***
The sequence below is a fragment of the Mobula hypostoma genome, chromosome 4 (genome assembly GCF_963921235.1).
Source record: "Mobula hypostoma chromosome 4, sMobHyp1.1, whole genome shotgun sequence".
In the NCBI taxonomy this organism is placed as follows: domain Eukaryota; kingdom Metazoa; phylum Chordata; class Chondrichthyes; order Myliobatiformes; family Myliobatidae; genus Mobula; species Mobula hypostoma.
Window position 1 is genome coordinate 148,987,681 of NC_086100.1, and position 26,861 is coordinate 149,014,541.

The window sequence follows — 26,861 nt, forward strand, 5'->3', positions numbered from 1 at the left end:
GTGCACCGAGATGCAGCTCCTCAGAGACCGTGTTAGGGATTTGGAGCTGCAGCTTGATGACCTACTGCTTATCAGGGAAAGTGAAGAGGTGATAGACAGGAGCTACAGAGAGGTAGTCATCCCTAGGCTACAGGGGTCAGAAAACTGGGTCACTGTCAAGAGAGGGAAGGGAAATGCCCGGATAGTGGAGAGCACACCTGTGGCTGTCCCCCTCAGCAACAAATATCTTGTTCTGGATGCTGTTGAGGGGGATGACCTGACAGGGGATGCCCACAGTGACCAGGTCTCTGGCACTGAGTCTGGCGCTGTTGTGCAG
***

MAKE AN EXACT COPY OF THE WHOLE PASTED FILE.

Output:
The sequence below is a fragment of the Mobula hypostoma genome, chromosome 4 (genome assembly GCF_963921235.1).
Source record: "Mobula hypostoma chromosome 4, sMobHyp1.1, whole genome shotgun sequence".
In the NCBI taxonomy this organism is placed as follows: domain Eukaryota; kingdom Metazoa; phylum Chordata; class Chondrichthyes; order Myliobatiformes; family Myliobatidae; genus Mobula; species Mobula hypostoma.
Window position 1 is genome coordinate 148,987,681 of NC_086100.1, and position 26,861 is coordinate 149,014,541.

The window sequence follows — 26,861 nt, forward strand, 5'->3', positions numbered from 1 at the left end:
GTGCACCGAGATGCAGCTCCTCAGAGACCGTGTTAGGGATTTGGAGCTGCAGCTTGATGACCTACTGCTTATCAGGGAAAGTGAAGAGGTGATAGACAGGAGCTACAGAGAGGTAGTCATCCCTAGGCTACAGGGGTCAGAAAACTGGGTCACTGTCAAGAGAGGGAAGGGAAATGCCCGGATAGTGGAGAGCACACCTGTGGCTGTCCCCCTCAGCAACAAATATCTTGTTCTGGATGCTGTTGAGGGGGATGACCTGACAGGGGATGCCCACAGTGACCAGGTCTCTGGCACTGAGTCTGGCGCTGTTGTGCAG